The attorney for Brian Laundrie’s family said Tuesday that all three members of the family camped at Fort De Soto Park in Pinellas County, Florida, one week before the 23-year-old went missing in early September.
According to a report from WFLA, Attorney Steven Bertolino said the Laundrie family went camping from September 6 to September 8, before leaving the park together.
The report comes one day after reality TV star Duane Chapman, otherwise known as “Dog the Bounty Hunter,” told Fox News that he believes Laundrie may have been hiding in Fort De Soto Park with assistance from his parents after he returned to Florida without his fiancée Gabby Petito.
Laundrie, 23, has been named a person of interest in the disappearance of Petito, whose remains were found in Wyoming on September 19 after the two went on a cross-country road trip. Days after Petito’s body was found, the FBI ruled her death a homicide.
Laundrie returned home to Florida without Petito on September 1, and was last seen on September 14. Three days later, his family reported him missing and told police they believed he went to Carlton Reserve, a nearly 25,000-acre preserve in Sarasota County.
On Monday night, Chapman alleged that he received information that Laundrie instead fled to Fort De Soto park with his parents after he returned home. The reality TV star claimed that Laundrie and his parents, Roberta and Chris, entered the park on September 6, but that only two people left the park on September 8—leaving room for theories that Laundrie could still be located in the area.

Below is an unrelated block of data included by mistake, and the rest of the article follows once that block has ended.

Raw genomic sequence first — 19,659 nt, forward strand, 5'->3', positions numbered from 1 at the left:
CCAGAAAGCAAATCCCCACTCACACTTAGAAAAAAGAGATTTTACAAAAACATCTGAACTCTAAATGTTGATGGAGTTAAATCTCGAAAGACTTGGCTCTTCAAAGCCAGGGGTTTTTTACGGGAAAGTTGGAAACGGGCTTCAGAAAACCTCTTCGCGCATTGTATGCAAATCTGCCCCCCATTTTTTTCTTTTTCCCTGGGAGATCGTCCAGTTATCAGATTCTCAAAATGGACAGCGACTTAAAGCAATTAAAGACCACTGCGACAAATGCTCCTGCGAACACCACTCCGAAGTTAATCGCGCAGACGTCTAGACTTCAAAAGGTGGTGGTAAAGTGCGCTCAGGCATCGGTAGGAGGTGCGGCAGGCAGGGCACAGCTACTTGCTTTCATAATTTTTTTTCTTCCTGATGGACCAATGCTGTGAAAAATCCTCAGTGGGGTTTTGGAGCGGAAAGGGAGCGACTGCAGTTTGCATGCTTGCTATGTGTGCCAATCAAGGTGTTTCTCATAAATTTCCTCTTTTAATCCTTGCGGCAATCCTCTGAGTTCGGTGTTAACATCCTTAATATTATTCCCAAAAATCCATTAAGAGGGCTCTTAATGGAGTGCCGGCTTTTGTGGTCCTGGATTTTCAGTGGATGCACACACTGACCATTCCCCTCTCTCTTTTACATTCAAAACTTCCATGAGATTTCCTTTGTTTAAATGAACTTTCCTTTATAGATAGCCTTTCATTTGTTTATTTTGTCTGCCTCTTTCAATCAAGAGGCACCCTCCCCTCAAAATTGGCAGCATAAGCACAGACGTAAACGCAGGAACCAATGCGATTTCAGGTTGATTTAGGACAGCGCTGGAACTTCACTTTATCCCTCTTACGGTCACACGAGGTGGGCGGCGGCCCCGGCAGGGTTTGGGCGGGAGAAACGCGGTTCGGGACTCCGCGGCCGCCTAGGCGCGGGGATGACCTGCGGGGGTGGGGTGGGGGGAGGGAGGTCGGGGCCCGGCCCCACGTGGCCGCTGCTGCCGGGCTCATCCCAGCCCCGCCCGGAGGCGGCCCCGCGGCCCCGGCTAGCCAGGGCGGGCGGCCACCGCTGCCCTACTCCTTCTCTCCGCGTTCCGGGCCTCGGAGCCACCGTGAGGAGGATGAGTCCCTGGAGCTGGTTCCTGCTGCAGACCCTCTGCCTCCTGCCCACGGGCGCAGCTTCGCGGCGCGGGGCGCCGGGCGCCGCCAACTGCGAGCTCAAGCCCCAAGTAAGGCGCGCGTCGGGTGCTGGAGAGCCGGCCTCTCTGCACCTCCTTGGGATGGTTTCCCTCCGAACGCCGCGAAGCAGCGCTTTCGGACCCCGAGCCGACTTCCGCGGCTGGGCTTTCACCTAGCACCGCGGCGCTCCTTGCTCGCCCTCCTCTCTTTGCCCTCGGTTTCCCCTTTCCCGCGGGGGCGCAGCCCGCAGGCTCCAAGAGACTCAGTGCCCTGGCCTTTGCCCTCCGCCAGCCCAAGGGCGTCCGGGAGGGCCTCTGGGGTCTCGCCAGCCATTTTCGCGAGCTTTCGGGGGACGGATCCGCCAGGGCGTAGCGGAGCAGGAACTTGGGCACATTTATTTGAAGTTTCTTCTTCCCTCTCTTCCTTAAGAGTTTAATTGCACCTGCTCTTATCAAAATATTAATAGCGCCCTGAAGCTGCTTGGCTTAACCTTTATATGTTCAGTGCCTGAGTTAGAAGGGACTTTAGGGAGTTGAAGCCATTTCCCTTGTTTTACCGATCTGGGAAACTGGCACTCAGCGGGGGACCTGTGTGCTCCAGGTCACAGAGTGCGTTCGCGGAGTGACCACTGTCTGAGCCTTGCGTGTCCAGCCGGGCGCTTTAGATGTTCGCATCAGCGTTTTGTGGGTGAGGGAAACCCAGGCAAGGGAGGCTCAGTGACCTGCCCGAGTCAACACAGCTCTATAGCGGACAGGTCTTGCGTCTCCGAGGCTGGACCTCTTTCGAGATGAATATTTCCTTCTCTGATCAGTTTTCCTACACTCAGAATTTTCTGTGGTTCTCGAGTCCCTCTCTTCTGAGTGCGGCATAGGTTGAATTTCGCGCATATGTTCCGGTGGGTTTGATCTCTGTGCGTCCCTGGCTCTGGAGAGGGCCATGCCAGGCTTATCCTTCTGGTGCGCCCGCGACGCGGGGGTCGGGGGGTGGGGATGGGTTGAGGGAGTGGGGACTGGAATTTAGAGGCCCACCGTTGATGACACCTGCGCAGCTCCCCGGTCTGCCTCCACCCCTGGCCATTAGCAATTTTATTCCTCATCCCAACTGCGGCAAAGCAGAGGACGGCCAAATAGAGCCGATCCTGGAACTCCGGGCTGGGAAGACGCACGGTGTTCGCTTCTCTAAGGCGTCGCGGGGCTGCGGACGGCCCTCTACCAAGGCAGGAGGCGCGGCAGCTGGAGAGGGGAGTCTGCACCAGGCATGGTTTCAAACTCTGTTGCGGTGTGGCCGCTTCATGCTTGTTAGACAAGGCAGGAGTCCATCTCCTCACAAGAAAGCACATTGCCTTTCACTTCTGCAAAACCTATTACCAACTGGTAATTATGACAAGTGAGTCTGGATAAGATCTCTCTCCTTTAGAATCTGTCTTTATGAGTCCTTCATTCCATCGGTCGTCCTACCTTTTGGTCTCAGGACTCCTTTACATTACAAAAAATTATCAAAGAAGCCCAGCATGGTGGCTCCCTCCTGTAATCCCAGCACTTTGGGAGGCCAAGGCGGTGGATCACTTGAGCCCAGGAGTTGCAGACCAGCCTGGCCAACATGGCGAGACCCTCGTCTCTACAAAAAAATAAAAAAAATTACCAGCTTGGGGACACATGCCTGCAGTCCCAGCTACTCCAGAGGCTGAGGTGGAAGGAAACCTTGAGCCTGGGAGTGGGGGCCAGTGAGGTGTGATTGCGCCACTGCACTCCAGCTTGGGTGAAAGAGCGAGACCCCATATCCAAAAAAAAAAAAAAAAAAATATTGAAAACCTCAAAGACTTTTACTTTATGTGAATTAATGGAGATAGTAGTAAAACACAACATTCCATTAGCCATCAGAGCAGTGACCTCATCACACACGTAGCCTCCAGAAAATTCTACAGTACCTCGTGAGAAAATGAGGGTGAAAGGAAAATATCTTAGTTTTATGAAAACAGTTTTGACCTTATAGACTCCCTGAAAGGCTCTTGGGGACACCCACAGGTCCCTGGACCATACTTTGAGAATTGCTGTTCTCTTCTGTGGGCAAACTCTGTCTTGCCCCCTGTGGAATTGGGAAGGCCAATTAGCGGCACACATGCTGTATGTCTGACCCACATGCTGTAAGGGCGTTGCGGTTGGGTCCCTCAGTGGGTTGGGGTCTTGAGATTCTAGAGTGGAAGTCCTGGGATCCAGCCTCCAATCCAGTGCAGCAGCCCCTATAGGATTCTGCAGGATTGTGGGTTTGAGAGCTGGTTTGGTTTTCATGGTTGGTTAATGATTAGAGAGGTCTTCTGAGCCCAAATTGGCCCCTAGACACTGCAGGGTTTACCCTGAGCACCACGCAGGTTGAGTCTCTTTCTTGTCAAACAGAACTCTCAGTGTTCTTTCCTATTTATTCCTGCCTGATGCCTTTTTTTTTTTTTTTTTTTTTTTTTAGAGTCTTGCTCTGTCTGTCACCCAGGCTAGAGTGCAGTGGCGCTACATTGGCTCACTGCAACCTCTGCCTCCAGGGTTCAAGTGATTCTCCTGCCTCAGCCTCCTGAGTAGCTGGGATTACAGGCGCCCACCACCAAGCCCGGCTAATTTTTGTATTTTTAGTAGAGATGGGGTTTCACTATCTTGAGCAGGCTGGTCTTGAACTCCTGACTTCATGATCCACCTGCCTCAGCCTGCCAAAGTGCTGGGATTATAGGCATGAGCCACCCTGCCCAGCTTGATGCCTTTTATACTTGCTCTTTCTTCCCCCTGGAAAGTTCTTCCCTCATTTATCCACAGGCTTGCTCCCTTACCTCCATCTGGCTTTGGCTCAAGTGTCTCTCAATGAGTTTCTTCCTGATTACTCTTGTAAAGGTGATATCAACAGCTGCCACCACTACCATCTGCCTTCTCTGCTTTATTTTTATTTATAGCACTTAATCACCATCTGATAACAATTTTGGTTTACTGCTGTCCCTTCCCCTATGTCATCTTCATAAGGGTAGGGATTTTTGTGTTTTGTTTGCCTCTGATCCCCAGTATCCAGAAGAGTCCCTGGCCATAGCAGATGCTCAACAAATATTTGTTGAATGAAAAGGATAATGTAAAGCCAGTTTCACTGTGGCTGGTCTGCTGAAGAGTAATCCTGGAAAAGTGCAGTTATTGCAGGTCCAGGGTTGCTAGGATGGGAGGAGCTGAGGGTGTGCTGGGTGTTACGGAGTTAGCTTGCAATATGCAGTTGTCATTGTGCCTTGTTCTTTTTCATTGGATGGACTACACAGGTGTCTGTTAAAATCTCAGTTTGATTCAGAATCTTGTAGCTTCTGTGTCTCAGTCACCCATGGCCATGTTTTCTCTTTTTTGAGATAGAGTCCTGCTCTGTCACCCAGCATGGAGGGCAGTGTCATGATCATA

“They were registered, went through the gate. They’re on camera. They were here,” Chapman told Fox News on Monday evening. “We think at least if he’s not here right now, we are sure he was caught on camera as he went in the gate—that he was here for sure. Not over in the swamp.”
“Allegedly, what we’re hearing, is two people left on the 8th. Three people came in on the 6th, and two people left on the 8th. I think he’s been here for sure,” Chapman added.
Fort De Soto Park is a vast wilderness area located about 75 miles away from the Laundries’ home on Wabasso Avenue in North Port. With more than 1,130-acres, the park is the largest in the Pinellas County Park System and contains five interconnected islands.
Laundrie and Petito have both previously visited the park in February, with Petito posting a photo of their trip on social media. The couple later posted a review of the park on the travel website The Dyrt, describing it as a “really nice campground, beautiful area with many hikes and easy walks, the beach, historic sites, really nice camp store and well maintained sites!.”
Following Chapman’s allegations, a spokesperson from the Pinellas Sheriff’s Office told the Tampa Bay Times that police were not “not aware of any confirmed sightings of Brian” and were not conducting an investigation in Fort De Soto.
Laundrie’s parents have vehemently denied any knowledge of or involvement in their son’s disappearance.
“The speculation by the public and some in the press that the parents assisted Brian in leaving the family home or in avoiding arrest on a warrant that was issued after Brian had already been missing for several days is just wrong,” Bertolino previously said in a statement.
Anyone with information on Laundrie’s whereabouts is asked to contact the FBI at 1-800-CALL-FBI or 303-629-7171.
Newsweek has contacted the FBI for an update on the Petito case.